140

I tried everything that is written in this article: http://www.asp.net/web-api/overview/security/enabling-cross-origin-requests-in-web-api, but nothing works. I'm trying to get data from webAPI2 (MVC5) to use in another domain using angularJS.

my controller looks like this:

namespace tapuzWebAPI.Controllers
{
    [EnableCors(origins: "http://local.tapuz.co.il", headers: "*", methods: "*", SupportsCredentials = true)]
    [RoutePrefix("api/homepage")]
    public class HomePageController : ApiController
    {
        [HttpGet]
        [Route("GetMainItems")]
        //[ResponseType(typeof(Product))]
        public List<usp_MobileSelectTopSecondaryItemsByCategoryResult> GetMainItems()
        {


            HomePageDALcs dal = new HomePageDALcs();
            //Three product added to display the data

            //HomePagePromotedItems.Value.Add(new HomePagePromotedItem.Value.FirstOrDefault((p) => p.ID == id));


            List<usp_MobileSelectTopSecondaryItemsByCategoryResult> items = dal.MobileSelectTopSecondaryItemsByCategory(3, 5);
            return items;

        }      
    }
}
3
  • 1
    Also share your angular code for requesting cors – harishr Dec 16 '14 at 12:07
  • 2
    There is probably no problem with his angular code since most of the CORS problams are only because of the server config – sam Dec 16 '14 at 12:08
  • I have the same kind of setup, I noticed that when I request a non-existing action on the API, and WebApi is returning a 404, the CORS header is missing and the browser will complain. So, maybe it is as simple as that. – Robin van der Knaap Dec 16 '14 at 12:11

16 Answers 16

309

You need to enable CORS in your Web Api. The easier and preferred way to enable CORS globally is to add the following into web.config

<system.webServer>
  <httpProtocol>
    <customHeaders>
      <add name="Access-Control-Allow-Origin" value="*" />
      <add name="Access-Control-Allow-Headers" value="Content-Type" />
      <add name="Access-Control-Allow-Methods" value="GET, POST, PUT, DELETE, OPTIONS" />
    </customHeaders>
  </httpProtocol>
</system.webServer>

Please note that the Methods are all individually specified, instead of using *. This is because there is a bug occurring when using *.

You can also enable CORS by code.

Update
The following NuGet package is required: Microsoft.AspNet.WebApi.Cors.

public static class WebApiConfig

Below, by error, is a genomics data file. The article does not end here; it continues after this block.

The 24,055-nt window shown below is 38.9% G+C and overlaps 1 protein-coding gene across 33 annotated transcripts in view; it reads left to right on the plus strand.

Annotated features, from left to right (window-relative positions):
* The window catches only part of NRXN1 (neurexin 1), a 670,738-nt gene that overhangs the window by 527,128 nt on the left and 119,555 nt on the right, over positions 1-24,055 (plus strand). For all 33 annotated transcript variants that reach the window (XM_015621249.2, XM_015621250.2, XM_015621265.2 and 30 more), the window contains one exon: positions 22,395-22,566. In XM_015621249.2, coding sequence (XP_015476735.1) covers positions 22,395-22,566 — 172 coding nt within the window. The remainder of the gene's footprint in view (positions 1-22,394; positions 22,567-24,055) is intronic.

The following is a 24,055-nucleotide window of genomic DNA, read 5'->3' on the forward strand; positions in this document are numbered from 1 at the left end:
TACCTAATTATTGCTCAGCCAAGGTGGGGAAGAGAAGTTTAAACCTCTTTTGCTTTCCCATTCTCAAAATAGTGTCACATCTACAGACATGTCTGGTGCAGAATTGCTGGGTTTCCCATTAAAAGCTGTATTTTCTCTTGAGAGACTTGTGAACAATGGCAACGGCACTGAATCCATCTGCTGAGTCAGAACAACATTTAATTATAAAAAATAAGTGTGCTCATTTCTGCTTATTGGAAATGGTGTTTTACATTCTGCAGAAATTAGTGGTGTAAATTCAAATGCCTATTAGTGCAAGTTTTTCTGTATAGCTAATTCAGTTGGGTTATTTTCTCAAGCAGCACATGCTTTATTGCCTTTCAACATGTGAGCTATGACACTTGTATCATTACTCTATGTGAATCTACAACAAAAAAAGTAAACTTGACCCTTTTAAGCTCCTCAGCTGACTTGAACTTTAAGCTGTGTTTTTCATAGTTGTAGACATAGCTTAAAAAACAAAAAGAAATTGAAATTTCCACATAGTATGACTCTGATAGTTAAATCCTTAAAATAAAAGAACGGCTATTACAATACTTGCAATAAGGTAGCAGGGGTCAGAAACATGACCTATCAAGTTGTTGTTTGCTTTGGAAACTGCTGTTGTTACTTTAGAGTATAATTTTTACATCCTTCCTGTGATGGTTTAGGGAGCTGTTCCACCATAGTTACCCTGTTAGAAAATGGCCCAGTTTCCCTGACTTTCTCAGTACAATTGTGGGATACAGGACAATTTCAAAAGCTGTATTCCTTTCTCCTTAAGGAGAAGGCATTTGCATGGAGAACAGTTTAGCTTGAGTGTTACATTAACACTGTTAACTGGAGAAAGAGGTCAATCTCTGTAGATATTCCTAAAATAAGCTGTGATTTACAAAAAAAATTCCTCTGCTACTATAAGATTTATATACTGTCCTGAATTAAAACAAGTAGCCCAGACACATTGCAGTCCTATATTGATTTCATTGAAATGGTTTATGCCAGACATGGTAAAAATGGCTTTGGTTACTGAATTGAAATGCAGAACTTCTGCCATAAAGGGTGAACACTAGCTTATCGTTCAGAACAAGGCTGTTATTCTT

{
    public static void Register(HttpConfiguration config)
    {
        config.EnableCors();

        // ...
    }
}

Then you can use the [EnableCors] attribute on Actions or Controllers like this

[EnableCors(origins: "http://www.example.com", headers: "*", methods: "*")]

Or you can register it globally

public static class WebApiConfig
{
    public static void Register(HttpConfiguration config)
    {
        var cors = new EnableCorsAttribute("http://www.example.com", "*", "*");
        config.EnableCors(cors);

        // ...
    }
}

You also need to handle the preflight Options requests with HTTP OPTIONS requests.

Web API needs to respond to the Options request in order to confirm that it is indeed configured to support CORS.

To handle this, all you need to do is send an empty response back. You can do this inside your actions, or you can do it globally like this:

# Global.asax.cs
protected void Application_BeginRequest()
{
    if (Request.Headers.AllKeys.Contains("Origin") && Request.HttpMethod == "OPTIONS")
    {
        Response.Flush();
    }
}

This extra check was added to ensure that old APIs that were designed to accept only GET and POST requests will not be exploited. Imagine sending a DELETE request to an API designed when this verb didn't exist. The outcome is unpredictable and the results might be dangerous.

19
  • 4
    Your answer helped me. I had tried everything I could with the code base solutions. I didn't try the web.config option until I read your answer. It was the only one that worked. Any idea why? I am using Web API 2 with OData. Thanks anyway! :) – Felipe Correa Jun 1 '15 at 6:08
  • 1
    For future reference, the NuGet package you need for this is "Microsoft.AspNet.WebApi.Cors". – BrainSlugs83 Jan 15 '16 at 7:30
  • 2
    I have followed all your answer and I have two questions: Where should Application_BeginRequest() be invoked? and second, in the same method, the .Contains("Origin") doesn't really compiles at me, where is this method from, String.Contains, or from Linq.Contains? – meJustAndrew Jun 19 '16 at 9:39
  • 2
    remember a different port # constitutes a different domain , which can be a gotcha . foo.com is different domain than foo.com:8080 – RyBolt Aug 11 '16 at 17:02
  • 2
    You save my life ;) – Paweł Groński Sep 26 '17 at 12:04
28

@Mihai-Andrei Dinculescu's answer is correct, but for the benefit of searchers, there is also a subtle point that can cause this error.

Adding a '/' on the end of your URL will stop EnableCors from working in all instances (e.g. from the homepage).

I.e. This will not work

var cors = new EnableCorsAttribute("http://testing.azurewebsites.net/", "*", "*");